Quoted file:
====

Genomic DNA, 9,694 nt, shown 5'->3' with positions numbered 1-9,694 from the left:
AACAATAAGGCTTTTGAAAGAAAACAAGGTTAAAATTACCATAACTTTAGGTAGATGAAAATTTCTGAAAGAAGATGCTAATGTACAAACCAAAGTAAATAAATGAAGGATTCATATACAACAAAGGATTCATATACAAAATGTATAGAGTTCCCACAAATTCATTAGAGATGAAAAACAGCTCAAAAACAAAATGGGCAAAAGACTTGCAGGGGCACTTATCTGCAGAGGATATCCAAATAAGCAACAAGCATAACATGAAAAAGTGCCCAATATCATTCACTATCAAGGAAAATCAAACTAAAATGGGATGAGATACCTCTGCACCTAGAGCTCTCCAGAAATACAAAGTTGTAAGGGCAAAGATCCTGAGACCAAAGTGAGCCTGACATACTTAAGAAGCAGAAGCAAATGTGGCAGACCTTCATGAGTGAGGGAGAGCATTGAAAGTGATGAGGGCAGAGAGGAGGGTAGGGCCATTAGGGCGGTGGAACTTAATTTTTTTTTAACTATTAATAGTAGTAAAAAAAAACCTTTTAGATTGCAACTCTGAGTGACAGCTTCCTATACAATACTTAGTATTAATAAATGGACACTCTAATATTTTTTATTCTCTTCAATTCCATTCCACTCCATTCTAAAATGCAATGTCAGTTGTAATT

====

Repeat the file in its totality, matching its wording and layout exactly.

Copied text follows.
Genomic DNA, 9,694 nt, shown 5'->3' with positions numbered 1-9,694 from the left:
AACAATAAGGCTTTTGAAAGAAAACAAGGTTAAAATTACCATAACTTTAGGTAGATGAAAATTTCTGAAAGAAGATGCTAATGTACAAACCAAAGTAAATAAATGAAGGATTCATATACAACAAAGGATTCATATACAAAATGTATAGAGTTCCCACAAATTCATTAGAGATGAAAAACAGCTCAAAAACAAAATGGGCAAAAGACTTGCAGGGGCACTTATCTGCAGAGGATATCCAAATAAGCAACAAGCATAACATGAAAAAGTGCCCAATATCATTCACTATCAAGGAAAATCAAACTAAAATGGGATGAGATACCTCTGCACCTAGAGCTCTCCAGAAATACAAAGTTGTAAGGGCAAAGATCCTGAGACCAAAGTGAGCCTGACATACTTAAGAAGCAGAAGCAAATGTGGCAGACCTTCATGAGTGAGGGAGAGCATTGAAAGTGATGAGGGCAGAGAGGAGGGTAGGGCCATTAGGGCGGTGGAACTTAATTTTTTTTTAACTATTAATAGTAGTAAAAAAAAACCTTTTAGATTGCAACTCTGAGTGACAGCTTCCTATACAATACTTAGTATTAATAAATGGACACTCTAATATTTTTTATTCTCTTCAATTCCATTCCACTCCATTCTAAAATGCAATGTCAGTTGTAATT